The media.


The Art Stars of Entre Nous: The dining club has become a networking powerhouse for women of color in the art world.

A born-and-raised New Yorker, Alexandra Giniger is an alumnus of the Studio Museum of Harlem, interning there in 2007 before working as the studio manager for the Kenyan artist Wangechi Mutu. “It was exactly what I wanted to do: be an expert in this artist’s language and be able to support her. As tough as it was to leave Wangechi, I knew that what I was doing with her was what I wanted to accomplish with other artists, so that is when I moved into the gallery scene.” She ended up at Jack Shainman after being a fan for many years. “We work with more artists of color, more black artists, I would think, than any other gallery in New York.”


Spotlight on: Alexandra Giniger

This week in our Spotlight series, we caught up with Alexandra Giniger of Rachel Uffner Gallery on the Lower East Side. Alexandra earned her Bachelor’s and Master’s degrees from Georgetown University, and has spent her entire career thus far dedicated to the visual arts. We chatted with Alexandra about industry peers she admires, and her favorite way to relax after a hectic day in the gallery.


Art as Resistance: Sadie Barnette Turns Father’s Black Panther FBI File into a Social Narrative

“As events unfolded, it felt more imperative for us to get our message out as a reminder of what the government is capable of, and how we must be motivated to make a change towards justice and equality,” said curator, Alexandra Giniger.


A New York Group Show Surfaces Human Rights Issues through Portraiture

It is to the great credit of the curator Alexandra Giniger... that artworks produced over the course of five decades and across multiple continents so clearly communicate with one another. “Portraiture is intrinsically a preservation of individual humanity,” Giniger explains. It is a political act that takes on added gravity when, as she says, it occurs “amidst societies that would prefer control.”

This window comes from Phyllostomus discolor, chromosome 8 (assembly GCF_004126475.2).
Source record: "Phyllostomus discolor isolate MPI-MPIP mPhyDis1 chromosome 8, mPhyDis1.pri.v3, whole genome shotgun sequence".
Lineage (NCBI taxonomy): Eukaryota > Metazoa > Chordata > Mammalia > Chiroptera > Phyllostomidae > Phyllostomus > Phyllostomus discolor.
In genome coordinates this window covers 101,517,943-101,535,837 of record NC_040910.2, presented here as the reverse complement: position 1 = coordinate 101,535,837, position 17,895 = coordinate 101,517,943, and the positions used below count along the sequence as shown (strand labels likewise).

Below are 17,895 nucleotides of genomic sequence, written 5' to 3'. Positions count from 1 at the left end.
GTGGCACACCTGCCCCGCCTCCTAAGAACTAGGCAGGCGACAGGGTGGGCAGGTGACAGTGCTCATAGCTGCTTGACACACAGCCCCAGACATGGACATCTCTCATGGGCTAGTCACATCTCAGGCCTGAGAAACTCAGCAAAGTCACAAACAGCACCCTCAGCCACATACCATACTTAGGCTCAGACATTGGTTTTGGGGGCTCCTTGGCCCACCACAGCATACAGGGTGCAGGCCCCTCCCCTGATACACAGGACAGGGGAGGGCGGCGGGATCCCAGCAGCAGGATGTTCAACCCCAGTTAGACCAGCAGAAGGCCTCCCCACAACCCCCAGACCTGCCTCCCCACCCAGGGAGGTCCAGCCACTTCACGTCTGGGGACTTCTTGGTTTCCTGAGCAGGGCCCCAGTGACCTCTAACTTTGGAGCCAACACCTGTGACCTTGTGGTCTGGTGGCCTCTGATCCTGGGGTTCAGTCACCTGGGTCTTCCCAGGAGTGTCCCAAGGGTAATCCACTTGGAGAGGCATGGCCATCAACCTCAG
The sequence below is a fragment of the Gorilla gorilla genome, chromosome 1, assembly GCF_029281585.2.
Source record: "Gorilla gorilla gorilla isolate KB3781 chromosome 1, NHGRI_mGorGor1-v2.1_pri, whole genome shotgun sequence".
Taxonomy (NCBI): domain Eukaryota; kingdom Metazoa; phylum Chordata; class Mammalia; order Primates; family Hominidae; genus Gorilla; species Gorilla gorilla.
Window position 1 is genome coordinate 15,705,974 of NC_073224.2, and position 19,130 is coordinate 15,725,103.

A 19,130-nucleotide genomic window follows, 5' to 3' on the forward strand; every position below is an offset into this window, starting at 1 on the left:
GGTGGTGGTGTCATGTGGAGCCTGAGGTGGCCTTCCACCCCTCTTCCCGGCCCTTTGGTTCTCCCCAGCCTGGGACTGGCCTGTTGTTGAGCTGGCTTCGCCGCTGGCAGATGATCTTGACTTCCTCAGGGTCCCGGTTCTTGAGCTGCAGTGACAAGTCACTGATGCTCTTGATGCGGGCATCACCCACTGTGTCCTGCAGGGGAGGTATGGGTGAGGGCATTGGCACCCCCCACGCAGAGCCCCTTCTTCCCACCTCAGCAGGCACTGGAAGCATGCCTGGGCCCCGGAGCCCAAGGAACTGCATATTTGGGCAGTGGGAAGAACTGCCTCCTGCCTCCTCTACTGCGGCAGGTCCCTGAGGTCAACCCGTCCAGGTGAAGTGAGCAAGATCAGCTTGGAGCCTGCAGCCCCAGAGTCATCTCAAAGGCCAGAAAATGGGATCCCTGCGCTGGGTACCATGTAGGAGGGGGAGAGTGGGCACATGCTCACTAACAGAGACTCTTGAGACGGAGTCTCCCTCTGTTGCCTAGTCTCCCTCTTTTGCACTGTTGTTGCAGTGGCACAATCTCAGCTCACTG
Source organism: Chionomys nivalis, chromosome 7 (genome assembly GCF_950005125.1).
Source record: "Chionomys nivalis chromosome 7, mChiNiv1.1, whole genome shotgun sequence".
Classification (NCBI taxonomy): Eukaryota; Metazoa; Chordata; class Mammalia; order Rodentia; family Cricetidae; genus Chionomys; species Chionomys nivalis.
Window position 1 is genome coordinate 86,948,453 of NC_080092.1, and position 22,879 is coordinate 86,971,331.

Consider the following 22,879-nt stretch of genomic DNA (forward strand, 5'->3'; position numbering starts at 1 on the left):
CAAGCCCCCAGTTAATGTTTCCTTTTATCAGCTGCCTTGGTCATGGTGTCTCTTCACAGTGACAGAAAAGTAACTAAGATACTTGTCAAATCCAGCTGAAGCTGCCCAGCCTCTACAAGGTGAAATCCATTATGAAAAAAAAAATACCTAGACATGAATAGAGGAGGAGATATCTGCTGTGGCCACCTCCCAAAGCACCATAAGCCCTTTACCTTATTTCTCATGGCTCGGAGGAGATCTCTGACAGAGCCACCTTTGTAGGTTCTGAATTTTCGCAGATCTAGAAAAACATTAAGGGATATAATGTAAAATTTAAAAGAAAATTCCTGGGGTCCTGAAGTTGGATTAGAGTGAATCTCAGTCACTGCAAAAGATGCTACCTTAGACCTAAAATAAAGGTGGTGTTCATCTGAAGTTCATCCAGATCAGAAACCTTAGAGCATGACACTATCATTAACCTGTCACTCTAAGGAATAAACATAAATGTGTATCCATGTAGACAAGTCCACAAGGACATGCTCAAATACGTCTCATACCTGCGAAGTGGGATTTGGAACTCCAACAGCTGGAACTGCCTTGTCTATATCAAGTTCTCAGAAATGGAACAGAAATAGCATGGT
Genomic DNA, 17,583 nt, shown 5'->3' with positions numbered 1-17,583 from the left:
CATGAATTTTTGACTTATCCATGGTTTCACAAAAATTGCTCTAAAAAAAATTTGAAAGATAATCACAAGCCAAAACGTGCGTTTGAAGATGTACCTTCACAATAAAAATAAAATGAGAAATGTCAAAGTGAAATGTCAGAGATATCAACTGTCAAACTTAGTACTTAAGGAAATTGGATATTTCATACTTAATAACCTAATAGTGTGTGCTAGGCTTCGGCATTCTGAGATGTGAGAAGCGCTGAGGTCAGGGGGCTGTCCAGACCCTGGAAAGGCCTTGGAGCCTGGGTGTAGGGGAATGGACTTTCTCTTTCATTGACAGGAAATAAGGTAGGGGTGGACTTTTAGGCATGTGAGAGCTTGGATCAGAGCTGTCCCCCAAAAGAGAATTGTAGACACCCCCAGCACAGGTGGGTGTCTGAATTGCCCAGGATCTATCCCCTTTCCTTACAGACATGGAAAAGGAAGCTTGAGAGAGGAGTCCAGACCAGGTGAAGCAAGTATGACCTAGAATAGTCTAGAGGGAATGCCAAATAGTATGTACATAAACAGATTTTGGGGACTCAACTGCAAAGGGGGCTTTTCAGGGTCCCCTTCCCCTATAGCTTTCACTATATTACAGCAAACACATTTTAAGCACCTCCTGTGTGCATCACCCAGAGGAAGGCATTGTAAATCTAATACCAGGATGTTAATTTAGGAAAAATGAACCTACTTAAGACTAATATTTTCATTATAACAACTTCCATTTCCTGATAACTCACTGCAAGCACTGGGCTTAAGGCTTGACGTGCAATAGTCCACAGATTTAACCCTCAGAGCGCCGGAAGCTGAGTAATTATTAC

All Things Art

From changing the status quo, being named as top in their field, radical in the world of art, these next three guests are changing the world of art. Rujeko Hockley, Assistant Curator at the Whitney Museum of American Art, Ashley James, Assistant Curator at the Brooklyn Museum and Alexandra Ginger, Director of Artist Relations at the Jack Shainman Gallery explore and discuss what museums and artists helped mold them and share their thoughts on the future of art for young African Americans.


In Conversation with Alexandra Giniger: A Radical Black Woman in the New York Art World

When I think of the legacy of the current Brooklyn Museum exhibit, 'We Wanted a Revolution: Black Radical Women, 1965-85', and who are the new millennial women of color shaping the art world, women like Alexandra Giniger come to mind.


This New Arts Endeavor Hopes to ‘Change the Way We Engage With Africa’

When art truly intersects with social activism, the slow moving gears of change can be felt. A couple of cogs might just be set in motion tonight at the Gladstone Gallery in Chelsea, with the launch of the AFRICA'SOUT! campaign and a benefit in support of East African LGBTQI rights. To learn a bit more, we spoke with Mutu’s studio manager, Alexandra Giniger, about the campaign she’s been helping to plan.